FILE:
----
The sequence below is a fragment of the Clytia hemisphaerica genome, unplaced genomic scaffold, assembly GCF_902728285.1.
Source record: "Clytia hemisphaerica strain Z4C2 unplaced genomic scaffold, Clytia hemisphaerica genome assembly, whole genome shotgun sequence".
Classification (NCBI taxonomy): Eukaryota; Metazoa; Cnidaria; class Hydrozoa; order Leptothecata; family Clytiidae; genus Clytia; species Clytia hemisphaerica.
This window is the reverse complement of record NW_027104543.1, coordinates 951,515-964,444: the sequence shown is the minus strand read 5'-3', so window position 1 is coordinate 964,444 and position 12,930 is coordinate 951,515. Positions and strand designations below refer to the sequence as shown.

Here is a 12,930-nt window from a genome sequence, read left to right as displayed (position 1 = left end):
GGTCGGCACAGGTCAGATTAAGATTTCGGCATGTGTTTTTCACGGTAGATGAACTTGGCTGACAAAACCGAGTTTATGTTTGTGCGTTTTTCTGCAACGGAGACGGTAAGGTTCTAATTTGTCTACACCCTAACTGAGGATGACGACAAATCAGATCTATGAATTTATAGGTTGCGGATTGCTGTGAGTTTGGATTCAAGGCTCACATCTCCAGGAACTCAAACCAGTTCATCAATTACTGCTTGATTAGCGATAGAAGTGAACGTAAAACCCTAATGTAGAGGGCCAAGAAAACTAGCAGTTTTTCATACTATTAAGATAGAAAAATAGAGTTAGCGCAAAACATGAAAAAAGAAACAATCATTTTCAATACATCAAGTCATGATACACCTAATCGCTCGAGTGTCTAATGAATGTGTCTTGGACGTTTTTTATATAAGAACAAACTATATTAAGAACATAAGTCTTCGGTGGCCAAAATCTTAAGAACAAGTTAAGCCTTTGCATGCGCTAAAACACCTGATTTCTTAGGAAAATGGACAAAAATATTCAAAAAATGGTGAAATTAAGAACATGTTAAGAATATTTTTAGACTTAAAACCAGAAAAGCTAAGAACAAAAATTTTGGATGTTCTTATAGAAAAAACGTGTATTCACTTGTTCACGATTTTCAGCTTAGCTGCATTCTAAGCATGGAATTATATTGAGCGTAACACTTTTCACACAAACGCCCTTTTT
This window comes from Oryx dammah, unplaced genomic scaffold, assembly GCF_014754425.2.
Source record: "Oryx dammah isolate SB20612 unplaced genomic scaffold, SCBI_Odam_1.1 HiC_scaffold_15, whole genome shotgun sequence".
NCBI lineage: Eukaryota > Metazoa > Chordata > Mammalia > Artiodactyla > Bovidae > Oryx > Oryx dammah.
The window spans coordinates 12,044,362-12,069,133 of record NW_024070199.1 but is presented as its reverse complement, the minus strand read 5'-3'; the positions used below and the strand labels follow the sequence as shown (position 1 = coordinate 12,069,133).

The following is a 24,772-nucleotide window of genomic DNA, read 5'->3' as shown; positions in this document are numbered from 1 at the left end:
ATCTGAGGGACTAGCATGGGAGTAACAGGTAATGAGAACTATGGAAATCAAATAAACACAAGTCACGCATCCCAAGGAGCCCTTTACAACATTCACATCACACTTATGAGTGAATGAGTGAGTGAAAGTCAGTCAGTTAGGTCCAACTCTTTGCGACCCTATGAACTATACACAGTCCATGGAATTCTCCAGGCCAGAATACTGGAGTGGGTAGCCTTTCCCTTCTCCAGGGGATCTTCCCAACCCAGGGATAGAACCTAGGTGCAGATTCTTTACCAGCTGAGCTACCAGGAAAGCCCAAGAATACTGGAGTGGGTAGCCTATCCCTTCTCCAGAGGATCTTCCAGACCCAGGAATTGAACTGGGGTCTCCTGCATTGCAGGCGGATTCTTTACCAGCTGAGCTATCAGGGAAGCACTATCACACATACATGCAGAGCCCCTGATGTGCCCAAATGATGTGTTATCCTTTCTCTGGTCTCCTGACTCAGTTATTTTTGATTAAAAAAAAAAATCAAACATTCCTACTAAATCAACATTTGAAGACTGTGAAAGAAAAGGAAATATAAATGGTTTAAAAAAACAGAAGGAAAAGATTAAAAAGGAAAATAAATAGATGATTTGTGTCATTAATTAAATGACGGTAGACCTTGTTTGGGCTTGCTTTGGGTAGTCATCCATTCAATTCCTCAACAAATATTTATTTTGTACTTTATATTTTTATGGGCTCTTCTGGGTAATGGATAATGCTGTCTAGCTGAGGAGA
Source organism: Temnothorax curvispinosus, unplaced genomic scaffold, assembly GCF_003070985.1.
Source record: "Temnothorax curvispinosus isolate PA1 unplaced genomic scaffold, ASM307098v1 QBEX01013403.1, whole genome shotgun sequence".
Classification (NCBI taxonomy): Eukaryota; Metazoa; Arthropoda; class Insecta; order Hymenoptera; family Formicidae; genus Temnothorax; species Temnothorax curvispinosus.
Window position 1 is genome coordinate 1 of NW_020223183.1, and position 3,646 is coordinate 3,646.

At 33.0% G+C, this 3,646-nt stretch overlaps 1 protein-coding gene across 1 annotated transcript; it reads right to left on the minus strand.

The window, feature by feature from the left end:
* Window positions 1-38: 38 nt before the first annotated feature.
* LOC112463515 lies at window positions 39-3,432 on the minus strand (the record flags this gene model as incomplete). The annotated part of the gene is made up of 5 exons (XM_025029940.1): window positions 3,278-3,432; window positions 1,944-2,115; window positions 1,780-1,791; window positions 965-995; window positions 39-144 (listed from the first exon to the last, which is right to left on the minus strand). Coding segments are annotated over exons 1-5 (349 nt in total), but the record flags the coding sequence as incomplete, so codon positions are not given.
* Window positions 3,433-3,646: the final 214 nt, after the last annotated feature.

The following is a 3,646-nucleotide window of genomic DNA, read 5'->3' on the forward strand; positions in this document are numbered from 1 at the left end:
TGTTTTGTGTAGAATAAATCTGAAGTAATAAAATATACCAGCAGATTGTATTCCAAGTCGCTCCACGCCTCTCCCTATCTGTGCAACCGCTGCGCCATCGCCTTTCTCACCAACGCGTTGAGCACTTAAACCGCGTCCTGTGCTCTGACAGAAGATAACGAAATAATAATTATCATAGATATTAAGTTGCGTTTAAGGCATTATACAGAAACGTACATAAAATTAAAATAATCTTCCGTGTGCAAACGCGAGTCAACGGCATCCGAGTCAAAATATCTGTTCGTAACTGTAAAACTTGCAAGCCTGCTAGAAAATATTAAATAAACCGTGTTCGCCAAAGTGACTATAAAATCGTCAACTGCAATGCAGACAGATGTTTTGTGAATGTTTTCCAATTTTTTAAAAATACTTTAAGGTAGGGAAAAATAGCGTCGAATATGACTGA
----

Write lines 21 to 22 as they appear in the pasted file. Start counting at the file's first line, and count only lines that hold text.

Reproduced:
* Window positions 3,433-3,646: the final 214 nt, after the last annotated feature.

The following is a 3,646-nucleotide window of genomic DNA, read 5'->3' on the forward strand; positions in this document are numbered from 1 at the left end: